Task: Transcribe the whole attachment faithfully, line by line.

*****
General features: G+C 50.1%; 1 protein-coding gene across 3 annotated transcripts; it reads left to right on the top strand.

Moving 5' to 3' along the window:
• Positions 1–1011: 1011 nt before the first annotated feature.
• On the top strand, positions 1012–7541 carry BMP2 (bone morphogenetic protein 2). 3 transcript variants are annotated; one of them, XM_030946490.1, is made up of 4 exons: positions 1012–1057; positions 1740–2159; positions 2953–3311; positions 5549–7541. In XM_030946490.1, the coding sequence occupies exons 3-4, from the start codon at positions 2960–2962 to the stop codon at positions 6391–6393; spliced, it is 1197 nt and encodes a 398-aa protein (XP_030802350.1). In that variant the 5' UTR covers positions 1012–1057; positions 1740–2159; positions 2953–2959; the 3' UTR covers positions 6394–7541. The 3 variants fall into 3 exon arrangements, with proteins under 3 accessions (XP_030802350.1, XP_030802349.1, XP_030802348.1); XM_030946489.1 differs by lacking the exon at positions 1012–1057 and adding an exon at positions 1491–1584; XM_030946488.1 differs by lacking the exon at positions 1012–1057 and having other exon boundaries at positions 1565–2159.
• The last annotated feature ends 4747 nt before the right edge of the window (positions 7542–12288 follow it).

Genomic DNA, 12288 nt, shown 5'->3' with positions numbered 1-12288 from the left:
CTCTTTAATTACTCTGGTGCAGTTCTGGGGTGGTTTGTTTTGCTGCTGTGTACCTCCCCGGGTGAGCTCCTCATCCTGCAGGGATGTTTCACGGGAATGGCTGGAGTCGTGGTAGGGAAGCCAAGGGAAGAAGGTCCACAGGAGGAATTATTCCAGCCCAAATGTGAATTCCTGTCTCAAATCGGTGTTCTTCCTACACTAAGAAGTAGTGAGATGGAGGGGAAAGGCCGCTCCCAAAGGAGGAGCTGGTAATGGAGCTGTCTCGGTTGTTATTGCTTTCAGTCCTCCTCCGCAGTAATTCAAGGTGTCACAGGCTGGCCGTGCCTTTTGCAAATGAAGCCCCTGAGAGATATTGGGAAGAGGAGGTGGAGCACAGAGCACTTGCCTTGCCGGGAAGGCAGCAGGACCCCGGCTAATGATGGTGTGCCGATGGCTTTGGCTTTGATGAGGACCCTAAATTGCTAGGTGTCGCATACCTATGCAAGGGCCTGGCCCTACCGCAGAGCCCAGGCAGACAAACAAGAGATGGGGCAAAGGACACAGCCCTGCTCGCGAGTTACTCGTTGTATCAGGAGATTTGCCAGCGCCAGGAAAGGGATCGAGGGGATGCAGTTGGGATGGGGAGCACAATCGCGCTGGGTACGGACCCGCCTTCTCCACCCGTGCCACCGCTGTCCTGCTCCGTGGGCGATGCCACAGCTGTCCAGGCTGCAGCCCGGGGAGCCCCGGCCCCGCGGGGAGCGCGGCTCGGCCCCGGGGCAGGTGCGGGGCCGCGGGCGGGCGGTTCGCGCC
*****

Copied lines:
General features: G+C 50.1%; 1 protein-coding gene across 3 annotated transcripts; it reads left to right on the top strand.

Moving 5' to 3' along the window:
• Positions 1–1011: 1011 nt before the first annotated feature.
• On the top strand, positions 1012–7541 carry BMP2 (bone morphogenetic protein 2). 3 transcript variants are annotated; one of them, XM_030946490.1, is made up of 4 exons: positions 1012–1057; positions 1740–2159; positions 2953–3311; positions 5549–7541. In XM_030946490.1, the coding sequence occupies exons 3-4, from the start codon at positions 2960–2962 to the stop codon at positions 6391–6393; spliced, it is 1197 nt and encodes a 398-aa protein (XP_030802350.1). In that variant the 5' UTR covers positions 1012–1057; positions 1740–2159; positions 2953–2959; the 3' UTR covers positions 6394–7541. The 3 variants fall into 3 exon arrangements, with proteins under 3 accessions (XP_030802350.1, XP_030802349.1, XP_030802348.1); XM_030946489.1 differs by lacking the exon at positions 1012–1057 and adding an exon at positions 1491–1584; XM_030946488.1 differs by lacking the exon at positions 1012–1057 and having other exon boundaries at positions 1565–2159.
• The last annotated feature ends 4747 nt before the right edge of the window (positions 7542–12288 follow it).

Genomic DNA, 12288 nt, shown 5'->3' with positions numbered 1-12288 from the left:
CTCTTTAATTACTCTGGTGCAGTTCTGGGGTGGTTTGTTTTGCTGCTGTGTACCTCCCCGGGTGAGCTCCTCATCCTGCAGGGATGTTTCACGGGAATGGCTGGAGTCGTGGTAGGGAAGCCAAGGGAAGAAGGTCCACAGGAGGAATTATTCCAGCCCAAATGTGAATTCCTGTCTCAAATCGGTGTTCTTCCTACACTAAGAAGTAGTGAGATGGAGGGGAAAGGCCGCTCCCAAAGGAGGAGCTGGTAATGGAGCTGTCTCGGTTGTTATTGCTTTCAGTCCTCCTCCGCAGTAATTCAAGGTGTCACAGGCTGGCCGTGCCTTTTGCAAATGAAGCCCCTGAGAGATATTGGGAAGAGGAGGTGGAGCACAGAGCACTTGCCTTGCCGGGAAGGCAGCAGGACCCCGGCTAATGATGGTGTGCCGATGGCTTTGGCTTTGATGAGGACCCTAAATTGCTAGGTGTCGCATACCTATGCAAGGGCCTGGCCCTACCGCAGAGCCCAGGCAGACAAACAAGAGATGGGGCAAAGGACACAGCCCTGCTCGCGAGTTACTCGTTGTATCAGGAGATTTGCCAGCGCCAGGAAAGGGATCGAGGGGATGCAGTTGGGATGGGGAGCACAATCGCGCTGGGTACGGACCCGCCTTCTCCACCCGTGCCACCGCTGTCCTGCTCCGTGGGCGATGCCACAGCTGTCCAGGCTGCAGCCCGGGGAGCCCCGGCCCCGCGGGGAGCGCGGCTCGGCCCCGGGGCAGGTGCGGGGCCGCGGGCGGGCGGTTCGCGCC